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between 12:00 Friday 15th December and 12:00 Monday 18th December


Loch Lomond, Inchmurrin, St. Mirren's Chapel

Chapel (Medieval)

Site Name Loch Lomond, Inchmurrin, St. Mirren's Chapel

Classification Chapel (Medieval)

Canmore ID 42465

Site Number NS38NE 7

NGR NS 37982 87186

Datum OSGB36 - NGR


Ordnance Survey licence number AC0000807262. All rights reserved.
Canmore Disclaimer. © Copyright and database right 2023.

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Administrative Areas

  • Council West Dunbartonshire
  • Parish Kilmaronock (Dumbarton)
  • Former Region Strathclyde
  • Former District Dumbarton
  • Former County Dunbartonshire

Archaeology Notes

NS38NE 7 37982 87186

(NS 3798 8719) Chapel (NR) (Site of)

OS 6" map (1923)

St Mirren's Chapel stands in ruins of Inchmurrin and is probably of much older date than the castle erected there by the Earls of Lennox (Dunbar 14 NW 3 - 14th century).

Orig Paroch Scot 1850

A small piece of ground near the centre of Inchmurrin supposed to have been used, with St Mirren's Chapel stood on the Island, as a burying ground. There are now no traces of any building, nor does any person in the neighbourhood recollect seeing any.

Name Book 1859

The ruins of a chapel, dedicated to St Mirren, were formerly to be seen near the castle.

J G Smith 1896

A small enclosure, c.15m square, the north and south walls being c.2m wide and 0.5m high and consisting of large stones, the east and west walls being turf covered. There is no trace of an entrance. The site is densely overgrown by bracken, but there are no indications of a building site.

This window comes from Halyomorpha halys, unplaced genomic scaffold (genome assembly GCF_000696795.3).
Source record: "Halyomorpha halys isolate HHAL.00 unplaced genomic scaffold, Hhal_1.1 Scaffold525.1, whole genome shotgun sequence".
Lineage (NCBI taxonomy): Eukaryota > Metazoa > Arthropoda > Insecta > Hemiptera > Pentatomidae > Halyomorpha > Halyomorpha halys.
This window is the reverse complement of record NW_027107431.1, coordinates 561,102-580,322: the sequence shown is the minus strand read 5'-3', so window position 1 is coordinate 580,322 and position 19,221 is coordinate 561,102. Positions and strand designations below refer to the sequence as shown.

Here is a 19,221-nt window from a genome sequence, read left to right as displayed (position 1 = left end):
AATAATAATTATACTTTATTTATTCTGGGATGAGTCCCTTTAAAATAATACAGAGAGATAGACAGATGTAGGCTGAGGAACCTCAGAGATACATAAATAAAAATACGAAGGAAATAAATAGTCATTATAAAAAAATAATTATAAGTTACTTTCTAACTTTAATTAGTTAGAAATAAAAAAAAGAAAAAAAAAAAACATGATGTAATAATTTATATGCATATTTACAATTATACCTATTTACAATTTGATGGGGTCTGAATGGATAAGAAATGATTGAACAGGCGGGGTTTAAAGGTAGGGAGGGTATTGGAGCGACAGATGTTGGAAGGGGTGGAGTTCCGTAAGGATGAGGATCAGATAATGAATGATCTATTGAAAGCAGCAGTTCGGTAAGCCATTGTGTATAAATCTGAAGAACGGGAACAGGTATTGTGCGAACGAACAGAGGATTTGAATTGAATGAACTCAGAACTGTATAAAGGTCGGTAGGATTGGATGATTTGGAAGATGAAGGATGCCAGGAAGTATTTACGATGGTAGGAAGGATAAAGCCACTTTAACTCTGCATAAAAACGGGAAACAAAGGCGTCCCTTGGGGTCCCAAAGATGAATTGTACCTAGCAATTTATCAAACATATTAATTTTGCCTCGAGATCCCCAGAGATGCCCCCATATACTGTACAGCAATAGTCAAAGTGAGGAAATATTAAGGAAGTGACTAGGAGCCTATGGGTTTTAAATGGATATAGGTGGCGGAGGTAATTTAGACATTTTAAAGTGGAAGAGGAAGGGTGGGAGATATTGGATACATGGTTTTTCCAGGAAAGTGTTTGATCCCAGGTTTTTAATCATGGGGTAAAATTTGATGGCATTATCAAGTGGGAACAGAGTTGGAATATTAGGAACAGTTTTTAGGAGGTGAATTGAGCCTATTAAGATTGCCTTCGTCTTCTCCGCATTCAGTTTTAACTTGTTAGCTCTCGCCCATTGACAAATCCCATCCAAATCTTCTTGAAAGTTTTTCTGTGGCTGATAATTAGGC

Visited by OS (DS) 1 October 1956

As described by OS (DS).

Surveyed at 1/10,000.

Visited by OS (IA) 22 March 1973

Site recorded during The Loch Lomond Islands survey, a three-phase archaeological assessment of the islands and crannogs in Loch Lomond.

NS 3801 8719 Stone revetted platform 'Burial Ground'.

Sponsor: Friends of Loch Lomond

F Baker 1995.

NS 3801 8719. The stone revetted platform traditionally known as the 'Burial Ground'. Described as such in the 1859 Name Book which also records no buildings stand on the mound or are within living memory. The 1956 OS surveyor describes the site as a small enclosure 15m square with walls constructed of large stones on the N and S sides 2m wide and 0.5m high. The E and W walls are turf covered, no trace of an entrance or any buildings and overgrown by dense bracken. The description had not changed when the OS visited again in 1973.

The Paisley Abbey choir comes to worship here every year on St Mirren's day.

The burial ground is more or less as described by the OS surveyors. However there is no definable wall on the E side where the raised platform merges into the natural ground surface. The bracken is now restricted to the walls and the grassed platform, which shows no features, is used as a feeding stance for the cattle. The platform also provides dry ground in the boggy field. At the SW corner there is a curved platform of c.9m diameter adjacent to the main platform. The W wall is a tumbled turf covered bank without a clear stone wall. Orientated NW to SE at 322 degrees. 21m NW to SE by 18.5m NE to SW over walls 2m thick.

FIRAT 1995; NMRS MS/993/2


Note (1978)

St Mirren's Chapel, Inchmurrin NS 379 871 NS38NE 7

The site of this chapel is represented by a small enclosure about 15m square with walls 2m thick and 0.5m high. It has been suggested that the chapel was built before the 14th century.


(OPS 1851-5, i, 35; Smith 1896, 278)


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